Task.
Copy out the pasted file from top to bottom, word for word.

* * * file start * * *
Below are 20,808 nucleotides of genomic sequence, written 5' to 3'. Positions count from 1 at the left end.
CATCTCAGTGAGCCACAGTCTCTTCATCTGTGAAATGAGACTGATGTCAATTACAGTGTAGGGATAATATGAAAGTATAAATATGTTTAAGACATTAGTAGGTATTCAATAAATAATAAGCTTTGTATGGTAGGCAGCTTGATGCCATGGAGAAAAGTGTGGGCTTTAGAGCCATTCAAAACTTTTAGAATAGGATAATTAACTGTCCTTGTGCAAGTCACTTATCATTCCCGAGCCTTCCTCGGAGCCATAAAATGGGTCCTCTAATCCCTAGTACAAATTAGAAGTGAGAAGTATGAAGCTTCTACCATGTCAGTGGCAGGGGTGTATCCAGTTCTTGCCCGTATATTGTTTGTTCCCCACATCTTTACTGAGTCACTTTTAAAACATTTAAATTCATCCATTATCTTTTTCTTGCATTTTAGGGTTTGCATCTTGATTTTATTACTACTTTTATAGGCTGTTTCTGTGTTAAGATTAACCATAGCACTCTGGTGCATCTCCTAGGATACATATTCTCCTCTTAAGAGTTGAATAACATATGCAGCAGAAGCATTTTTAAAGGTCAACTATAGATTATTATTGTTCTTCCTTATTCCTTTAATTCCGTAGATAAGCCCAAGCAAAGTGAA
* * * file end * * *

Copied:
Below are 20,808 nucleotides of genomic sequence, written 5' to 3'. Positions count from 1 at the left end.
CATCTCAGTGAGCCACAGTCTCTTCATCTGTGAAATGAGACTGATGTCAATTACAGTGTAGGGATAATATGAAAGTATAAATATGTTTAAGACATTAGTAGGTATTCAATAAATAATAAGCTTTGTATGGTAGGCAGCTTGATGCCATGGAGAAAAGTGTGGGCTTTAGAGCCATTCAAAACTTTTAGAATAGGATAATTAACTGTCCTTGTGCAAGTCACTTATCATTCCCGAGCCTTCCTCGGAGCCATAAAATGGGTCCTCTAATCCCTAGTACAAATTAGAAGTGAGAAGTATGAAGCTTCTACCATGTCAGTGGCAGGGGTGTATCCAGTTCTTGCCCGTATATTGTTTGTTCCCCACATCTTTACTGAGTCACTTTTAAAACATTTAAATTCATCCATTATCTTTTTCTTGCATTTTAGGGTTTGCATCTTGATTTTATTACTACTTTTATAGGCTGTTTCTGTGTTAAGATTAACCATAGCACTCTGGTGCATCTCCTAGGATACATATTCTCCTCTTAAGAGTTGAATAACATATGCAGCAGAAGCATTTTTAAAGGTCAACTATAGATTATTATTGTTCTTCCTTATTCCTTTAATTCCGTAGATAAGCCCAAGCAAAGTGAA